5. Perform a test: Put your cotton ball in the cup, push the cup down farther, release and observe. You might need to repeat the test a few times to make your observations. It all happens fast! Does your ball fly higher or lower? Does it land farther or nearer when you push down a lot compared with when you push down a little?
  6. Did you notice in which case you needed to do the most work? Is it when you pushed down a little or when you pushed down farther?
  7. Try more launches. Do you get similar results each time? Is what you observe what you expected? Can you explain why?
  8. Extra: Test what happens if you move the stack of six sticks closer to the launching cup or in the other direction. This will change the position of the launching stick when the missile becomes airborne. How do you think your change will affect the ball's flight path?
  9. Extra: Build several catapults and play a game with your friends. Use a leftover bottle cap as a target. Place the catapults in a circle about 60 centimeters away from the cup and see who can score the most goals. Make the circle bigger and see who can adjust their launching technique to best fit the new conditions.

Observations and results
Did you see your cotton ball fly higher and farther when you pushed you launching stick farther down?

When you bend your stick, you load your launching stick up with energy. When you let go, this energy is released and converted to energy of motion. Most of this energy transfers to the missile, which shoots through the air.

Pushing the stick down farther takes more effort from you. Maybe you felt you needed to exert more force or work harder to bend the stick farther. Bending farther means more elastic potential energy gets stored in the stick, and when you let go, all this potential energy is converted into energy of motion, so the missile flies through the air at a higher speed. In the case of your catapult, the missile probably flew higher and farther.

Moving the stack of six sticks closer to the launching cup makes the launching stick lie flatter. This results in a missile aimed more upward than forward. Pushing your six sticks the other direction creates a greater angle between the launching stick and the base. This helps you aim the missile forward.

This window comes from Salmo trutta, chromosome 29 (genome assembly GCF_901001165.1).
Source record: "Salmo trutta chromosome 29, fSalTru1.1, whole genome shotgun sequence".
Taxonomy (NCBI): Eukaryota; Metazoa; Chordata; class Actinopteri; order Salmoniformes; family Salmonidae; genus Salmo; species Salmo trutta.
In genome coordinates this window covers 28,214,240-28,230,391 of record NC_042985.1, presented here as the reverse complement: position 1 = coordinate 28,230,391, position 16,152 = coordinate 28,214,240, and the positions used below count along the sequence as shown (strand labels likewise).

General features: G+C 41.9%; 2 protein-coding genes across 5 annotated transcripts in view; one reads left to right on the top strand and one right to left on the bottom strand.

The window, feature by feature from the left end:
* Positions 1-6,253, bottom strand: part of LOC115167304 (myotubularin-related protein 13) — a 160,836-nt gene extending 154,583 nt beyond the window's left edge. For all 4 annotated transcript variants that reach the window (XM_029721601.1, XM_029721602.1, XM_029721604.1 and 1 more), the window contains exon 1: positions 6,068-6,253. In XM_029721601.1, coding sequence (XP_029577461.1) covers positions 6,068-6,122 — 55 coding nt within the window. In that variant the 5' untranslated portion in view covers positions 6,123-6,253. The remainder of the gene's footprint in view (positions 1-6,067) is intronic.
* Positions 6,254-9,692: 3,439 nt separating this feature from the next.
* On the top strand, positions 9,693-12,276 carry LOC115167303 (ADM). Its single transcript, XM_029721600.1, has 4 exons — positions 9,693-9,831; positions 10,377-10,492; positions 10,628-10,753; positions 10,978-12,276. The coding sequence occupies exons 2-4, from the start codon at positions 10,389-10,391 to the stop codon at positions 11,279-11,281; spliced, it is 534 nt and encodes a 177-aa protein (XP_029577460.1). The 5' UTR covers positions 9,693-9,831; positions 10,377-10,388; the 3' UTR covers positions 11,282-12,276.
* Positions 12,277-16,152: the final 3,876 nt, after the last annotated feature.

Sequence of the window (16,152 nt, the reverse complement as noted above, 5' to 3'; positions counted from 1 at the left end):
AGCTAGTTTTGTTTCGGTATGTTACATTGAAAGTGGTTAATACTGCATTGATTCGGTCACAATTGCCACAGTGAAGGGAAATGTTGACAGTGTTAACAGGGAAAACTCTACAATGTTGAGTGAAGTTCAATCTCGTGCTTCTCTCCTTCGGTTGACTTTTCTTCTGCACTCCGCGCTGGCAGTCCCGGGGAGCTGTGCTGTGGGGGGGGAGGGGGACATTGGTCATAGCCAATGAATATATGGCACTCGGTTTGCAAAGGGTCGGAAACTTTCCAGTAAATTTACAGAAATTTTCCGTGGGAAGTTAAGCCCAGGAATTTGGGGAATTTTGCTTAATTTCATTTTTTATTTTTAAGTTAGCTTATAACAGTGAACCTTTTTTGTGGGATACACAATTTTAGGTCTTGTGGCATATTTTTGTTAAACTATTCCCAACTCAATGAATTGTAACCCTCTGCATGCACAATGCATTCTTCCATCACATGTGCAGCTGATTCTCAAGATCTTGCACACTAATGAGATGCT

More to explore

Bombs Away! A Ping-Pong Catapult, from Science Buddies
History of Catapults, from Melvin Communications
Catapult Physics, from Real World Physics Problems

This activity brought to you in partnership with Science Buddies

Time RequiredShort (2-5 days)
Material Availability A kit is available from our partner Home Science Tools. See the Materials tab for details.
CostLow ($20 - $50)
SafetyDo not aim the catapult at breakable objects or people; minor injury possible.


If you were in a raiding army in the Middle Ages, a catapult would come in mighty handy for taking down castle walls. But only if you could aim it reliably! With this science project, you will try your hand at catapult technology. Using a rubber-band-powered catapult you will send ping pong balls flying through the air. The catapult's design makes it easy to measure and repeat how hard the ball is launched and its direction, so you can find the right catapult settings to hit the target reliably.


In this applied mechanics project, students will find the right settings to reliably launch a ping-pong ball from the catapult into a target (such as a bucket or a trash can) from a certain distance away.


Ben Finio, Ph.D., Science Buddies

Cite This Page

MLA Style

Science Buddies Staff. "Bombs Away! A Ping Pong Catapult" Science Buddies. Science Buddies, 16 Oct. 2017. Web. 13 Mar. 2018 <>